Court-Side Lessons: Insurance Agency Management Tips Before Tip Off

Insurance agents might want to take notes during tonight’s NCAA championship game between Butler and Duke. While NCAA men’s basketball tournament referee and insurance agent Gary Maxwell won’t tell you his personal pick to win (it’s against NCAA rules to say anything that could be perceived as insider information), he can share what he’s learned on the court that can be applied to running an insurance agency.

Maxwell’s insurance agency, Gary Maxwell Insurance Agency is located in Cookeville, Tenn., a rural area between Knoxville and Nashville. The company operates with 15 employees working from four offices all about 20 miles from Cookeville. The agency writes a mix of 60 percent personal lines and 40 percent commercial lines, providing policies for homes, auto and small businesses, with some health and life. Major carriers represented are Erie Insurance Group, Grange Mutual, The Hanover, Harleysville, Kemper, Penn National, Progressive, State Auto, Travelers and Blue Cross/Blue Shield.

Maxwell said his career in the insurance industry began unexpectedly. He was always involved in business — his parents had operated a manufacturing business for years. But when he got close to graduating with his business management degree, his parents’ local insurance agent asked if he’d like to join the agency.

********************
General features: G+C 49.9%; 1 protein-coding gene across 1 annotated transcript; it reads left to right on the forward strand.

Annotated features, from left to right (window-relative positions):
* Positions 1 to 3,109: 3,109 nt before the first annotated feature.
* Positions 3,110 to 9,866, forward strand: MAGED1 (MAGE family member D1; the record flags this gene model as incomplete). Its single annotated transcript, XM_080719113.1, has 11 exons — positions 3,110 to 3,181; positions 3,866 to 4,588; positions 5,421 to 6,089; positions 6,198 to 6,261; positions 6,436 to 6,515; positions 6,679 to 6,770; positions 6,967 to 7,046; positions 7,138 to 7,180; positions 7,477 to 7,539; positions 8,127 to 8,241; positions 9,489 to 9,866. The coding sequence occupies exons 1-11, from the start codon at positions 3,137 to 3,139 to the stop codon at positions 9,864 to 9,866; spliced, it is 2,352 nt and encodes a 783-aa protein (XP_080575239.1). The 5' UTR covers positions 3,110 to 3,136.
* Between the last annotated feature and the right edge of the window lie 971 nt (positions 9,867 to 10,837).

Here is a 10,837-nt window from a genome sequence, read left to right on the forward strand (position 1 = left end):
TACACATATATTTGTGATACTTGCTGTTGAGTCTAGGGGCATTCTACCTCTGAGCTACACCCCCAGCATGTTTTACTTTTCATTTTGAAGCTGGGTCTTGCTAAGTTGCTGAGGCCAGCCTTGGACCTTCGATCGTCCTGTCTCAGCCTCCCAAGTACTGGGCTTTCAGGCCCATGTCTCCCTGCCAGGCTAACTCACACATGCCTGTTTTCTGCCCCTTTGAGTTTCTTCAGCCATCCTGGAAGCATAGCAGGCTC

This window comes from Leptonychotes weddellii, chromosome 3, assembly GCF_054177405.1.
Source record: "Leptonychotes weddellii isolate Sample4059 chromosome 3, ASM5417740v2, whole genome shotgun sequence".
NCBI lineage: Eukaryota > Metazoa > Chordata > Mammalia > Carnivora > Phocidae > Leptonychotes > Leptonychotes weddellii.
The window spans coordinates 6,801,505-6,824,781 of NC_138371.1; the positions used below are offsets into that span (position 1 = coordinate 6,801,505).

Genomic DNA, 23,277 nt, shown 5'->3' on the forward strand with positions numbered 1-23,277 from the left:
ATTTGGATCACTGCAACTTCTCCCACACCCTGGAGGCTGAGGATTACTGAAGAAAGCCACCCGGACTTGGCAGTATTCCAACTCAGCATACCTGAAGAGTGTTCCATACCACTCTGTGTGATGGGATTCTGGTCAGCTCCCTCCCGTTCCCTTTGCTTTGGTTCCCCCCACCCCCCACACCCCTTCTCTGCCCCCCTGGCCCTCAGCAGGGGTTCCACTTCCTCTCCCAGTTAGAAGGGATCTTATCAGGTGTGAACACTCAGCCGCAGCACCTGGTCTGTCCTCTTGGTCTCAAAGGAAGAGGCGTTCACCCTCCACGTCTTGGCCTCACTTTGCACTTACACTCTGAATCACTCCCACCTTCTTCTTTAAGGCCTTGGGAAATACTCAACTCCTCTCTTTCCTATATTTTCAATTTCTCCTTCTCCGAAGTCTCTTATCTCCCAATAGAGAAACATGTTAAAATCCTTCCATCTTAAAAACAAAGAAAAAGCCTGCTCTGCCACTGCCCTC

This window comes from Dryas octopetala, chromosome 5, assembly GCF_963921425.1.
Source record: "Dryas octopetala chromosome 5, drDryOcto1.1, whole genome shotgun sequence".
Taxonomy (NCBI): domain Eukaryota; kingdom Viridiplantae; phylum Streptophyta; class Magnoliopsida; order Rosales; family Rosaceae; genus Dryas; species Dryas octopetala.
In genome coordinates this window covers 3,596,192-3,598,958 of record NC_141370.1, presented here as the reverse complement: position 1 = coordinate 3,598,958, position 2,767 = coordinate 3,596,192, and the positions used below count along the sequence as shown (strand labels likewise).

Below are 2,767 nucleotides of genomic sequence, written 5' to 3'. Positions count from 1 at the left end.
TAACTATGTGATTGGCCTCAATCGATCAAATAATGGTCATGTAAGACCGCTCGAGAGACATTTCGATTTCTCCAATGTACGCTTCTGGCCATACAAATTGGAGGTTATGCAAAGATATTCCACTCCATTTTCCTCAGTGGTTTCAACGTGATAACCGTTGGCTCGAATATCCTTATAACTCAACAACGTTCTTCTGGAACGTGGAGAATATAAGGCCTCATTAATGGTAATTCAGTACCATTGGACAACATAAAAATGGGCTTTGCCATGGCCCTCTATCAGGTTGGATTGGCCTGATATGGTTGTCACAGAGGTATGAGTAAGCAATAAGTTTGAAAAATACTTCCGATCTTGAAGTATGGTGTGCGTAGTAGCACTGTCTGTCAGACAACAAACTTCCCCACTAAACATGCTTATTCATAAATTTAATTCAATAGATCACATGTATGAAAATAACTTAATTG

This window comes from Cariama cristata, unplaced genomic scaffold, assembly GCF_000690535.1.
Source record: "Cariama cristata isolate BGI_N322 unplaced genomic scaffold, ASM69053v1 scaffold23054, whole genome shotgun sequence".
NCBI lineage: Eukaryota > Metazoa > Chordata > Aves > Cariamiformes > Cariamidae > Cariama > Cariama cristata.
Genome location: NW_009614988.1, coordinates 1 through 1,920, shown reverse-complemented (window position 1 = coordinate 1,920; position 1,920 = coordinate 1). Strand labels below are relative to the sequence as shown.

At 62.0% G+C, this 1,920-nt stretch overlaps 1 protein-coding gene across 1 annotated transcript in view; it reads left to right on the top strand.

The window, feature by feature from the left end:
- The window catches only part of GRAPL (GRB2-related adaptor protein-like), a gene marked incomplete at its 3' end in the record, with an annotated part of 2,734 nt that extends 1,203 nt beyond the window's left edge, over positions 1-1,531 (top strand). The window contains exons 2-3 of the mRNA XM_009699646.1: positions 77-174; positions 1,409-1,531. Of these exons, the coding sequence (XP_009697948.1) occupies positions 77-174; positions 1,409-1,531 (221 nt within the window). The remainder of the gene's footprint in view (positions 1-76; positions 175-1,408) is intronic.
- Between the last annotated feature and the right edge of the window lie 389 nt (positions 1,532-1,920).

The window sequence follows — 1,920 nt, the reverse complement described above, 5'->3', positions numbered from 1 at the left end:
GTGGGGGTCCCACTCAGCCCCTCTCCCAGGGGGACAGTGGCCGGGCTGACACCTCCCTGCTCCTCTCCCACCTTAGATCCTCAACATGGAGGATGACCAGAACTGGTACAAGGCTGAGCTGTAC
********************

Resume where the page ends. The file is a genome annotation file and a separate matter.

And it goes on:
“I said what’s insurance? I didn’t have a clue,” Maxwell said.

Nevertheless it was a job, and Maxwell wound up working for this agency for five years, before moving on to another independent agency in Cookeville. Eventually, he saw the financial freedom and independence insurance agency owners could have, and Maxwell decided to start his own.

The flexible schedule that comes with operating an independent agency was compatible with Maxwell’s growing basketball career and family obligations. “I just felt like I needed to be my own boss and have the flexibility to do the things I wanted to do,” he said, noting he was traveling more to referee basketball games, and also wanted to attend his sons’ sports games.

Refereeing basketball was similarly happenstance. Maxwell said he had played in high school, and was from a small basketball town similar to town portrayed in the movie “Hoosiers.” The whole town — approximately 3,000 people — would turn out to watch high school games, which gave him a love for the game, he said. Although he attended college on a golf scholarship, he said during the winters when he wasn’t golfing, he got talked into officiating basketball games.

“I didn’t really want to. Nobody likes the referee, I didn’t want to do that,” Maxwell said.

But he said he took the job because it supplemented his income while in college. He began calling intramural games in college, which led to officiating elementary and middle school games, which led to high school games and a full high school schedule. Then in 1992, he was hired by the Ohio Valley Conference as an official, and then in 1995, he started working in the Southeastern Conference.